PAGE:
Rwandan to go home to teach

A native of Rwanda who recently received his United States citizenship, Brother Donat Kubwimana is studying at Queens College and plans to use his knowledge to educate others.
Kubwimana left Rwanda in 1995 after some of his friends and a family member had been killed during the country’s genocide. Along with 10 other people, he eventually made it to Kenya, remaining there for eight years.
On January 15, 2003, Kubwimana arrived in the United States. He said that the first challenge he faced was really with the cold weather, which was difficult for him to adjust to.
Kubwimana, who is a brother in the Congregation of Holy Cross, came to the United States because other members wanted him to since he was having document problems in Africa.
“Even if you’ve suffered through war, crime, poverty or other adversity, you can still be successful if you’re motivated and don’t give up,” said Kubwimana. This is also the advice he gives to students.
After earning his GED, Kubwimana began studying at Queensborough Community College. He later transferred to Queens College, majoring in French and minoring in education. Kubwimana has since graduated from Queens College but is now there once again, this time studying for his Master’s in French.
“I want to teach in high schools after finishing,” he said, adding that he wants to give back what he has received by helping people to study and gain knowledge.
In January, Kubwimana started as a student teacher of French at Holy Cross High School. He will be working with grades seven through 12.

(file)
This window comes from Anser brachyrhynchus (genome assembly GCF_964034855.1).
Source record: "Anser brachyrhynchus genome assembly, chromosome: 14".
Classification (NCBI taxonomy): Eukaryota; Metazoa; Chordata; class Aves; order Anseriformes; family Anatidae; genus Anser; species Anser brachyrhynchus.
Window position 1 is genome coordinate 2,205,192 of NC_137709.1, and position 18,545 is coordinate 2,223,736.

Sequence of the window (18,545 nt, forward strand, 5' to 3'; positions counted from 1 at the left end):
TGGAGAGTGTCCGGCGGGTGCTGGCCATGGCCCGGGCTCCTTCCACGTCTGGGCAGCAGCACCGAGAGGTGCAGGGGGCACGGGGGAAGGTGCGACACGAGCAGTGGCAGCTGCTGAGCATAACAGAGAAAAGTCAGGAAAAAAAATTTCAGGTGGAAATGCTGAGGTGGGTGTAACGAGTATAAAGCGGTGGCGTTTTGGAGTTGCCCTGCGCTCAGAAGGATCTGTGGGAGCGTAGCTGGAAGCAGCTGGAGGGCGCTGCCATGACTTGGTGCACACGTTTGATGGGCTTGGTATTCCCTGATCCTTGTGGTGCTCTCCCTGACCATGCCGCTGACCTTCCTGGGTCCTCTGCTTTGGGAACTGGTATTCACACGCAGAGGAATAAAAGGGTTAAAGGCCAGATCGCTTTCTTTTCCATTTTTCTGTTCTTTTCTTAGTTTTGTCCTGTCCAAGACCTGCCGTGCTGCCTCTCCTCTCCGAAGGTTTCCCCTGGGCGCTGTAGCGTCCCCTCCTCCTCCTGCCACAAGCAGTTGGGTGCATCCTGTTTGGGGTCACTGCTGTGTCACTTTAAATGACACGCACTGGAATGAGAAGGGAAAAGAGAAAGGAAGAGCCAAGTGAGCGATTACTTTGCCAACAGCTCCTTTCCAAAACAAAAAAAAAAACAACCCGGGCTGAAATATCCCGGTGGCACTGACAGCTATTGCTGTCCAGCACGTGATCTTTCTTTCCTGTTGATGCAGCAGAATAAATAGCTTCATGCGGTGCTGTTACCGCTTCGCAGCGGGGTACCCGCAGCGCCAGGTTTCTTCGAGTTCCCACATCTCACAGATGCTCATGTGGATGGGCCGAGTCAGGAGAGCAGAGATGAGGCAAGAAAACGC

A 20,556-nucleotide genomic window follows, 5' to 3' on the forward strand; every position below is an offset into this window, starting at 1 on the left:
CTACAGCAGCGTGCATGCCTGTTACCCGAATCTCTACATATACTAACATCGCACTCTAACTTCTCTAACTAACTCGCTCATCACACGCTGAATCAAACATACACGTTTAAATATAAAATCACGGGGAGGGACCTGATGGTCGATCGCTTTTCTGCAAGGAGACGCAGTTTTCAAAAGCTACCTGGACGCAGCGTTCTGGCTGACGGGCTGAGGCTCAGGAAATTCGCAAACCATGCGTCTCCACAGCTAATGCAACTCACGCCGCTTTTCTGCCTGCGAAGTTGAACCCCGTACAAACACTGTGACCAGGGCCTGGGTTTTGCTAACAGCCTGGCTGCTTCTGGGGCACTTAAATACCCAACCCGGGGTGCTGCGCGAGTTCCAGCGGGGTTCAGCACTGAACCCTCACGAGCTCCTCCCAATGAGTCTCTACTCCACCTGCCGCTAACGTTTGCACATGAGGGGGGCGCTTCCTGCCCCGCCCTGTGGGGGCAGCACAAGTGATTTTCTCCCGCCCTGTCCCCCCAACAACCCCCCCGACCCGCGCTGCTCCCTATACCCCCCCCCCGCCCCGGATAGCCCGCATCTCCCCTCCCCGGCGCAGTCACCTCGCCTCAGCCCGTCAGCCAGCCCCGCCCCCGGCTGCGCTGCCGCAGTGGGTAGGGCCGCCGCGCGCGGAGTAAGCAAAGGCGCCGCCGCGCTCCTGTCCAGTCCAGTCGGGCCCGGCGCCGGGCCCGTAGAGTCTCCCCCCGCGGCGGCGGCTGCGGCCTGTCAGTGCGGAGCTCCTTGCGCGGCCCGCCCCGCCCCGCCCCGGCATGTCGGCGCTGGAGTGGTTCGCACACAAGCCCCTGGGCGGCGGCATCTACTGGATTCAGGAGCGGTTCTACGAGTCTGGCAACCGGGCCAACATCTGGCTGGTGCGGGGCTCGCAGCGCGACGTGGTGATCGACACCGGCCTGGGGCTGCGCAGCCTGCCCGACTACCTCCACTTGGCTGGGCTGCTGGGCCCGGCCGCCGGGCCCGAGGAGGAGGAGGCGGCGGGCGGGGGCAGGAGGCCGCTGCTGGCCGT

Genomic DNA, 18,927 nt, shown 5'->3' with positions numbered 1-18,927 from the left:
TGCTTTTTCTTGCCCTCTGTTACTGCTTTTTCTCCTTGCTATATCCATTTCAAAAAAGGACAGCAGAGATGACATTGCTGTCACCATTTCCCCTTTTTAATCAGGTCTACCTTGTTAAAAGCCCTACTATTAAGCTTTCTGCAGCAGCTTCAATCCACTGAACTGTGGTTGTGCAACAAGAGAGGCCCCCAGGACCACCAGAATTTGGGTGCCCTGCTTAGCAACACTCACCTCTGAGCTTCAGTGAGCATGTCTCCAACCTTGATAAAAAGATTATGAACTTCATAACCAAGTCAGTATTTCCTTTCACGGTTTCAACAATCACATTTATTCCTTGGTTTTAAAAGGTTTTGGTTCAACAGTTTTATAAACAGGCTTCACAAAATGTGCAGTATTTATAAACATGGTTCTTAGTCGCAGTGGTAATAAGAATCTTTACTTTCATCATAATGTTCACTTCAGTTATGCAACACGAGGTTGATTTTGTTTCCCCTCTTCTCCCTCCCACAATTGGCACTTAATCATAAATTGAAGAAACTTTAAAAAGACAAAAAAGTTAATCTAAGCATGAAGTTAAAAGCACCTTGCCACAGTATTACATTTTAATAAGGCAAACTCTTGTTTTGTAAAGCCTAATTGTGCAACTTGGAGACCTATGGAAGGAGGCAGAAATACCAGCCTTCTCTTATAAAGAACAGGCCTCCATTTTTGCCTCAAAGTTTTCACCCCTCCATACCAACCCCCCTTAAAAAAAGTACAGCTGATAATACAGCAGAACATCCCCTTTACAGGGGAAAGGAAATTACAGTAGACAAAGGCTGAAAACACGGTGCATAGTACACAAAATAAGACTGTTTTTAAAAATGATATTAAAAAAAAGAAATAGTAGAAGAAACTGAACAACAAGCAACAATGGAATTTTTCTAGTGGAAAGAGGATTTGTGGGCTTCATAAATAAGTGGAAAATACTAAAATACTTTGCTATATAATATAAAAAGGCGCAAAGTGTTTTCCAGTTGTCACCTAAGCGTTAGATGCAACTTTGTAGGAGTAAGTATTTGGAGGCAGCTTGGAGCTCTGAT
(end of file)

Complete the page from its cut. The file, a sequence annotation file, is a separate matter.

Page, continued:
Kubwimana also volunteers teaching catechism to children in Cambria Heights. When he was in Montreal over the summer at the St. Joseph Oratory, he took a tour of the shrine since he knew of its history. He said he met people from all over the world while doing it.
Last May, Kubwimana received recognition from Queensborough Community College for his service there as a tutor for two semesters. He said it felt good to be honored and that it also gives him extra encouragement to help other students get more knowledge.
Since coming to the United States, Kubwimana said that one of his fondest memories is the respect the brothers of the Congregation of Holy Cross have for him and how they have assisted him.
“The experience I remember is how much my brothers here in Holy Cross helped me by giving me time to do my education and also how they care so much for me,” he said. “That is an experience I see. It stays in my heart so I do much appreciate and am grateful for whatever they did for me.”
Kubwimana also said that he was happy and grateful to receive his United States Citizenship on January 8. He said that having it opens many doors for him and that he knows it is not something everyone can obtain.
“For me, it is a blessing to be a citizen of the United States,” Kubwimana said.

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